There was a time when Michaela Healey would never have believed she could reach the senior executive ranks of the National Australia Bank. She recently told LeadingCompany how she came to rise through the executive ranks, to be identified as a talented leader, how she goes about identifying talent among those who report to her. “I swore I would never work for a bank,” Healey says.
A lawyer by training, Healey is the corporate secretary for NAB, leading a 250-strong governance and legal team across New York, London, Hong Kong and Australia. She is responsible for NAB’s continuous improvement program, Kaizen, and a member of the executive team.
Her job is to ensure impeccable communication between the board and the executive of the bank, particularly its chairman, Michael Chaney, and its CEO, Cameron Clyne.
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As dry as it sounds, corporate governance has a special meaning at NAB, where an implosion of the board and breakdown of its relationship with the executive in 2004 destroyed more shareholder value than any other business blunder … and there have been a few. Healey says: “My key interactions are in the dynamic between the chair and the CEO. I report to the board of directors, and if you look back at NAB’s history and the board combusting as it did in 2004, the relationship between the board and the executive is particularly important.”
Healey’s job is to ensure the board has access to all relevant information. “It is to really ensure that they get what I call a “scratch and sniff” experience: the ability to really understand what is going on in the organisation, so we don’t end up with a misalignment between what is going on and what they board are seeing and hearing.”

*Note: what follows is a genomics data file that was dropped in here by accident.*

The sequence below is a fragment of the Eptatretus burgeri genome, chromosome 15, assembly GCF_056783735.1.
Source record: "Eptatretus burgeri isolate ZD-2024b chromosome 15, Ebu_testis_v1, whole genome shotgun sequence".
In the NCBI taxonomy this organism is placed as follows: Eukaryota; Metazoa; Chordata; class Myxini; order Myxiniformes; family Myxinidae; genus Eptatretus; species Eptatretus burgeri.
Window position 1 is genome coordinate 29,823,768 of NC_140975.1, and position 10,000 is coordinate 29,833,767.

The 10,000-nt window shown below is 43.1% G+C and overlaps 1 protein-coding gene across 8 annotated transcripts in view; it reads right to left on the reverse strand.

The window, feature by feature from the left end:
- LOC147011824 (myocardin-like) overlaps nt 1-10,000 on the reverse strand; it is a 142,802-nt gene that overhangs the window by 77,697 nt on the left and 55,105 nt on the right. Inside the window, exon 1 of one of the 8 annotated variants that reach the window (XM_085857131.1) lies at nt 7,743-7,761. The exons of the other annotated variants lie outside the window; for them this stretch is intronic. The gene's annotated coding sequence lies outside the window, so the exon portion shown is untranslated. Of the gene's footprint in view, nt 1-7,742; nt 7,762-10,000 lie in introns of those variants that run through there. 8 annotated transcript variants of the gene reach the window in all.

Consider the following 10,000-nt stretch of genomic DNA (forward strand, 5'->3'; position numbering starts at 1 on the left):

Healey was appointed in 2006, by which time the board was being reincarnated under Chaney’s leadership. After several years in private legal practice, Healey shifted to corporate roles, working in legal and company secretary positions at mining company, Northern, and at Rio Tinto, and at chemical company, Orica.
She was corporate affairs manager at Orica when the share price tanked after it was floated from its parent, ICI. “It was an interesting time to be managing reputation,” she recalls.
Healey vividly recalls her first board meeting at Orica. At the end of it, the CEO, the chair and CFO had all been sacked. It was a lesson in the transitory nature of corporate status.
“Having been through a hostile takeover really influences your thinking about companies – they do not necessarily exist for ever. The important thing is not getting your own personal identify mixed up with your job title. Titles can disappear overnight.”
It was an important lesson for an ambitious executive whose job it is to guard the integrity of the company she works for. “I have always had an element of independence. I never want to be in position where my personal integrity could be compromised by what a company was doing; so highly financially or personally indebted to the company that I can’t leave.”
But Healey’s approach is not to stand aside from the activities of business; she attributes her rise through the ranks to her willingness to roll up her sleeves and get the job done, whatever that might be. “I have always just focused on doing the best job that I can in whatever job I am doing at the time,” she says.